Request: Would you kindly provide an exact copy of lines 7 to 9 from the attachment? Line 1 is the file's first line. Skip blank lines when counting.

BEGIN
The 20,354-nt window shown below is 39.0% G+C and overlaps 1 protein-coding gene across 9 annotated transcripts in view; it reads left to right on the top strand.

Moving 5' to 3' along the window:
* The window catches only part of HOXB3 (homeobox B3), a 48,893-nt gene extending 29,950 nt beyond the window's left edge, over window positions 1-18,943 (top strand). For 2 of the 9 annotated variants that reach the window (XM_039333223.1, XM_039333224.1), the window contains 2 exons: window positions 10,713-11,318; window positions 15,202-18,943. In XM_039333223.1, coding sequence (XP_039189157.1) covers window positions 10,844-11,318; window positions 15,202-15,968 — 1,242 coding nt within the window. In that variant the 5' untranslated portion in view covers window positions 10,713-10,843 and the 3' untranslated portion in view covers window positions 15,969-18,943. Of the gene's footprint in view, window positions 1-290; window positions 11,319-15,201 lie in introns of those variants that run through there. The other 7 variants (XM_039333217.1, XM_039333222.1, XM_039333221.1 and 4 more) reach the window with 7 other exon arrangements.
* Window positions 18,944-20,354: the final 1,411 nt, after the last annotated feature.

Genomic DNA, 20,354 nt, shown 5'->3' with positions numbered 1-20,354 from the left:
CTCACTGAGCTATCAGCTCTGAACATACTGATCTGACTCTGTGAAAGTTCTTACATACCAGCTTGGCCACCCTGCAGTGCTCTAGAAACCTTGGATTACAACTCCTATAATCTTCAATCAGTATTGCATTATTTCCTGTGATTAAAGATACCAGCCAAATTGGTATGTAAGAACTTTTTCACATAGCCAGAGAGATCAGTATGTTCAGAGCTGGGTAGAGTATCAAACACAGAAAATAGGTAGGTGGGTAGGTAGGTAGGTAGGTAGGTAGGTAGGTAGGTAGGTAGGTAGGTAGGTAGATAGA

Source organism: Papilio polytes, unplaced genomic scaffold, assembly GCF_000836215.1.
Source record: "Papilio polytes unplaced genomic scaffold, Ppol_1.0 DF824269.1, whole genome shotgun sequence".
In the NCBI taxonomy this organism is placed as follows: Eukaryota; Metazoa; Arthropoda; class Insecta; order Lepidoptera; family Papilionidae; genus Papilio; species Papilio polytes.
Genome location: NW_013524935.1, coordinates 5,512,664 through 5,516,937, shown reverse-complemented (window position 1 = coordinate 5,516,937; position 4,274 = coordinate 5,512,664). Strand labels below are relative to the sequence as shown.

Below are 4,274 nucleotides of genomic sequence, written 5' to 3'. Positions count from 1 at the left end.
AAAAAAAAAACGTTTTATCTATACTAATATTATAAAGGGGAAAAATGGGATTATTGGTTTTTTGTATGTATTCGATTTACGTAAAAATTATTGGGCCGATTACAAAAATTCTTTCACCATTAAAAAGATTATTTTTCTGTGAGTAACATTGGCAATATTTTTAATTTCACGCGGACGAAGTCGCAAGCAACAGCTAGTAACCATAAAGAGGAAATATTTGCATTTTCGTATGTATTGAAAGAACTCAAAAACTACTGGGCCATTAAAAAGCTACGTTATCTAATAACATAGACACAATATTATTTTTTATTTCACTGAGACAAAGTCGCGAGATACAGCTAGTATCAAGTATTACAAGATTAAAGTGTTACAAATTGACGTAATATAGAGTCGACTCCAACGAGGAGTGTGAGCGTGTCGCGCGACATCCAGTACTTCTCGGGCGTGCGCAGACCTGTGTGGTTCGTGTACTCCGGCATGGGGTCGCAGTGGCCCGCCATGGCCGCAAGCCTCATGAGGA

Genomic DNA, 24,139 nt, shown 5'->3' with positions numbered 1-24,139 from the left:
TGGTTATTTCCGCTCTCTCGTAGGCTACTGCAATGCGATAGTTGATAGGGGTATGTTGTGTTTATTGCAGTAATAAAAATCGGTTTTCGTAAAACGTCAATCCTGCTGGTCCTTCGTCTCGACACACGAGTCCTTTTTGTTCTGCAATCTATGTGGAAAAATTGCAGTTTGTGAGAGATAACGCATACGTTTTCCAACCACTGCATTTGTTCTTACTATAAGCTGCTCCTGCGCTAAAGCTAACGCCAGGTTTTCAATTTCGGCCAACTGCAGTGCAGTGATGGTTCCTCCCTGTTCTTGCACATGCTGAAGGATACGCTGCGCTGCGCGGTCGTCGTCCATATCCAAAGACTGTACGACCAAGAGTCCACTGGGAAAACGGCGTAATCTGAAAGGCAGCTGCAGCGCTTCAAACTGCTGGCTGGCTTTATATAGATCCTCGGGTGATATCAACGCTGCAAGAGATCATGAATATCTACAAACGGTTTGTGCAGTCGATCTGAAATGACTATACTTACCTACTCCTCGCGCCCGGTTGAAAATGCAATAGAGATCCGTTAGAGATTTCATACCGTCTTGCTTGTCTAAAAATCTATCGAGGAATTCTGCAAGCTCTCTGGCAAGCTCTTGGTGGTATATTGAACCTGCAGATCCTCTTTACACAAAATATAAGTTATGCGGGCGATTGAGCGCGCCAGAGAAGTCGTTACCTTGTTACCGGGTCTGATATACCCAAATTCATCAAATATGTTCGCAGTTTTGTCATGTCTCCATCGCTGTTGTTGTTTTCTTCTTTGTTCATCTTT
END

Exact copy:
Source organism: Papilio polytes, unplaced genomic scaffold, assembly GCF_000836215.1.
Source record: "Papilio polytes unplaced genomic scaffold, Ppol_1.0 DF824269.1, whole genome shotgun sequence".
In the NCBI taxonomy this organism is placed as follows: Eukaryota; Metazoa; Arthropoda; class Insecta; order Lepidoptera; family Papilionidae; genus Papilio; species Papilio polytes.